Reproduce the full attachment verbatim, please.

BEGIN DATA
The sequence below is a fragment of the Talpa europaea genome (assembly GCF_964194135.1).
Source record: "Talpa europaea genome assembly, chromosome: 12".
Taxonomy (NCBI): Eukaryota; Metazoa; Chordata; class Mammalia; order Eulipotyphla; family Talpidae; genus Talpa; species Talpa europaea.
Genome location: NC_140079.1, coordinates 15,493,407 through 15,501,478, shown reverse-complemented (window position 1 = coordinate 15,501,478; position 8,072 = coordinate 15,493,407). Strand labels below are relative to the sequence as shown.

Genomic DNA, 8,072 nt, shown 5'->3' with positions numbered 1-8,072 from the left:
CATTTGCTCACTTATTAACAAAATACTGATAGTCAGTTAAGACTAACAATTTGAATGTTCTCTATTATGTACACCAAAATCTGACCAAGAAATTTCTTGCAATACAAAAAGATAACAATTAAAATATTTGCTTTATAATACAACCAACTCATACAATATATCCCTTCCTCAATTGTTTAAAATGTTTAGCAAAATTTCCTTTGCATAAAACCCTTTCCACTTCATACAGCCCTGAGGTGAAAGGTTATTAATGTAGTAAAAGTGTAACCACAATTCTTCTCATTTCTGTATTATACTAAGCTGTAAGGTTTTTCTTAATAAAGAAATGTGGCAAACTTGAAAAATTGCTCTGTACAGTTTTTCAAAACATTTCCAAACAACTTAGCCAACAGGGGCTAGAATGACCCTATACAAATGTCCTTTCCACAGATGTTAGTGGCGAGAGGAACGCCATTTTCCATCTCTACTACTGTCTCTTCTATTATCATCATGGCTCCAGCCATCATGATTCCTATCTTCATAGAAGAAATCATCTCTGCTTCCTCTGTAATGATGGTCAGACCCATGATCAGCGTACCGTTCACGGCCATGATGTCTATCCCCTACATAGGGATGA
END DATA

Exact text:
The sequence below is a fragment of the Talpa europaea genome (assembly GCF_964194135.1).
Source record: "Talpa europaea genome assembly, chromosome: 12".
Taxonomy (NCBI): Eukaryota; Metazoa; Chordata; class Mammalia; order Eulipotyphla; family Talpidae; genus Talpa; species Talpa europaea.
Genome location: NC_140079.1, coordinates 15,493,407 through 15,501,478, shown reverse-complemented (window position 1 = coordinate 15,501,478; position 8,072 = coordinate 15,493,407). Strand labels below are relative to the sequence as shown.

Genomic DNA, 8,072 nt, shown 5'->3' with positions numbered 1-8,072 from the left:
CATTTGCTCACTTATTAACAAAATACTGATAGTCAGTTAAGACTAACAATTTGAATGTTCTCTATTATGTACACCAAAATCTGACCAAGAAATTTCTTGCAATACAAAAAGATAACAATTAAAATATTTGCTTTATAATACAACCAACTCATACAATATATCCCTTCCTCAATTGTTTAAAATGTTTAGCAAAATTTCCTTTGCATAAAACCCTTTCCACTTCATACAGCCCTGAGGTGAAAGGTTATTAATGTAGTAAAAGTGTAACCACAATTCTTCTCATTTCTGTATTATACTAAGCTGTAAGGTTTTTCTTAATAAAGAAATGTGGCAAACTTGAAAAATTGCTCTGTACAGTTTTTCAAAACATTTCCAAACAACTTAGCCAACAGGGGCTAGAATGACCCTATACAAATGTCCTTTCCACAGATGTTAGTGGCGAGAGGAACGCCATTTTCCATCTCTACTACTGTCTCTTCTATTATCATCATGGCTCCAGCCATCATGATTCCTATCTTCATAGAAGAAATCATCTCTGCTTCCTCTGTAATGATGGTCAGACCCATGATCAGCGTACCGTTCACGGCCATGATGTCTATCCCCTACATAGGGATGA